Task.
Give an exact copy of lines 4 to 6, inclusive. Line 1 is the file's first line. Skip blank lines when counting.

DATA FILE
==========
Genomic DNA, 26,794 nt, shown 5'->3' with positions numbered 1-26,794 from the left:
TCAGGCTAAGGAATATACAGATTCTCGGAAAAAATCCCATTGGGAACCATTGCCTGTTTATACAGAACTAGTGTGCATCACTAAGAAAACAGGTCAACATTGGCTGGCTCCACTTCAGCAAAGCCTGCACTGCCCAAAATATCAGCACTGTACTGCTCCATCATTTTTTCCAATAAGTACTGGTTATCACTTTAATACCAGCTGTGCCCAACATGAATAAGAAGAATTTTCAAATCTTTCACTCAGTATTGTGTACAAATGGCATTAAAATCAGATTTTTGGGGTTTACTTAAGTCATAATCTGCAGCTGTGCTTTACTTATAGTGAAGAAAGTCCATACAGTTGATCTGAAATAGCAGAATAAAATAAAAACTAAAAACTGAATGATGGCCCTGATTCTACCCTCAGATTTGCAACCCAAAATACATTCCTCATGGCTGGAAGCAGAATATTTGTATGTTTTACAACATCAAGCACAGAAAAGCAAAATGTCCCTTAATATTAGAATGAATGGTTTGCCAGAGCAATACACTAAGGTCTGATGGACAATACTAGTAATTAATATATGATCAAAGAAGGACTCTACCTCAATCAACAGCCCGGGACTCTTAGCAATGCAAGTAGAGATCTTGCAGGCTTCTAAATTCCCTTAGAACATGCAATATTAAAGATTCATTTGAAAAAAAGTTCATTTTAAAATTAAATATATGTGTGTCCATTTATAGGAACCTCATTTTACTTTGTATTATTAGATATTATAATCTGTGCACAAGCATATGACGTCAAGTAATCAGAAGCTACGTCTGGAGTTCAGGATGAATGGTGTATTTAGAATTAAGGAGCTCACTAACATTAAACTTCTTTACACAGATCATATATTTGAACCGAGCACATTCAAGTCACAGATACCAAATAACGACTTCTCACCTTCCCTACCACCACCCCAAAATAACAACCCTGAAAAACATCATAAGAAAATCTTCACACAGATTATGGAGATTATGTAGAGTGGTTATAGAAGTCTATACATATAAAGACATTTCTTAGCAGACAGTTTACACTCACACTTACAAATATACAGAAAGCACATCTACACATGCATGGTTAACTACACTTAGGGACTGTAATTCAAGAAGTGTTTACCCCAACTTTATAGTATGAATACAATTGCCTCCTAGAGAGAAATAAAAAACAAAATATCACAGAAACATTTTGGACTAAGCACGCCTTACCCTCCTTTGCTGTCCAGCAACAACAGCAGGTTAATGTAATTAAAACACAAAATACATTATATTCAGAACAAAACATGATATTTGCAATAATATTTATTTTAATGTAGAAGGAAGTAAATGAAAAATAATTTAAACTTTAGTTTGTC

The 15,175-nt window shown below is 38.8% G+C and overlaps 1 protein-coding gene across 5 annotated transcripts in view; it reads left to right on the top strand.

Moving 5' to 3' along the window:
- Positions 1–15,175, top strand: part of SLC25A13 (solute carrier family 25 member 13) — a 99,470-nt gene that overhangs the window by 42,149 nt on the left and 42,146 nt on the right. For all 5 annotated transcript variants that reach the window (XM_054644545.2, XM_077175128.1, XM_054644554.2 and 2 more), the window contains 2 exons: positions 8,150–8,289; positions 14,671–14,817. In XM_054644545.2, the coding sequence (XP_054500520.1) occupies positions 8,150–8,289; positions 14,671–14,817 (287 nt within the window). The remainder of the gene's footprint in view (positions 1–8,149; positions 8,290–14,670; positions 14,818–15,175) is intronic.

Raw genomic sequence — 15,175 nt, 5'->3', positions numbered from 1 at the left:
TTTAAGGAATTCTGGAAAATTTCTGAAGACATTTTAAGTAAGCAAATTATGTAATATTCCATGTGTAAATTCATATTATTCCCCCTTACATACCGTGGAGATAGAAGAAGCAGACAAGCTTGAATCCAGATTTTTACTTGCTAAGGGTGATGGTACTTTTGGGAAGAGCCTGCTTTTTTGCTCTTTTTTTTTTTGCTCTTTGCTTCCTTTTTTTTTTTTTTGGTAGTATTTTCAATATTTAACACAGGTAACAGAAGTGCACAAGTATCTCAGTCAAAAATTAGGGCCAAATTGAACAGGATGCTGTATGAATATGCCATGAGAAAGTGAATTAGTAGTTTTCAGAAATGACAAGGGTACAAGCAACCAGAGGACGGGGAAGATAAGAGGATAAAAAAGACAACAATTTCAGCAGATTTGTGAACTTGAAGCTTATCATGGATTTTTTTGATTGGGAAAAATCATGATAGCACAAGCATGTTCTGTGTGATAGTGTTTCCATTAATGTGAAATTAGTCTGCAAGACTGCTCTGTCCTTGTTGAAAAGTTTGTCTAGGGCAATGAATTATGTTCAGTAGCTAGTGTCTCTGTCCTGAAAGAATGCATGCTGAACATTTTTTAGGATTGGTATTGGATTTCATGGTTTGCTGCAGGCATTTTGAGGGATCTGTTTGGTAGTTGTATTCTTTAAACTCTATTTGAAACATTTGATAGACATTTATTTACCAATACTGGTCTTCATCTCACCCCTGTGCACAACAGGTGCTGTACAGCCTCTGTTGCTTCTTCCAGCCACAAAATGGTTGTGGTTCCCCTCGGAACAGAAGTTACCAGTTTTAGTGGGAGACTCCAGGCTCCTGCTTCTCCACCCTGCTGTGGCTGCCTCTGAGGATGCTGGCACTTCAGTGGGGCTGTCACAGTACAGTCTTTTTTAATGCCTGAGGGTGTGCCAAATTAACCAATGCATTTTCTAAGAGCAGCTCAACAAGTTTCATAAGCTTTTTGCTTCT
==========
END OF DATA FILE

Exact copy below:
Moving 5' to 3' along the window:
- Positions 1–15,175, top strand: part of SLC25A13 (solute carrier family 25 member 13) — a 99,470-nt gene that overhangs the window by 42,149 nt on the left and 42,146 nt on the right. For all 5 annotated transcript variants that reach the window (XM_054644545.2, XM_077175128.1, XM_054644554.2 and 2 more), the window contains 2 exons: positions 8,150–8,289; positions 14,671–14,817. In XM_054644545.2, the coding sequence (XP_054500520.1) occupies positions 8,150–8,289; positions 14,671–14,817 (287 nt within the window). The remainder of the gene's footprint in view (positions 1–8,149; positions 8,290–14,670; positions 14,818–15,175) is intronic.

Raw genomic sequence — 15,175 nt, 5'->3', positions numbered from 1 at the left: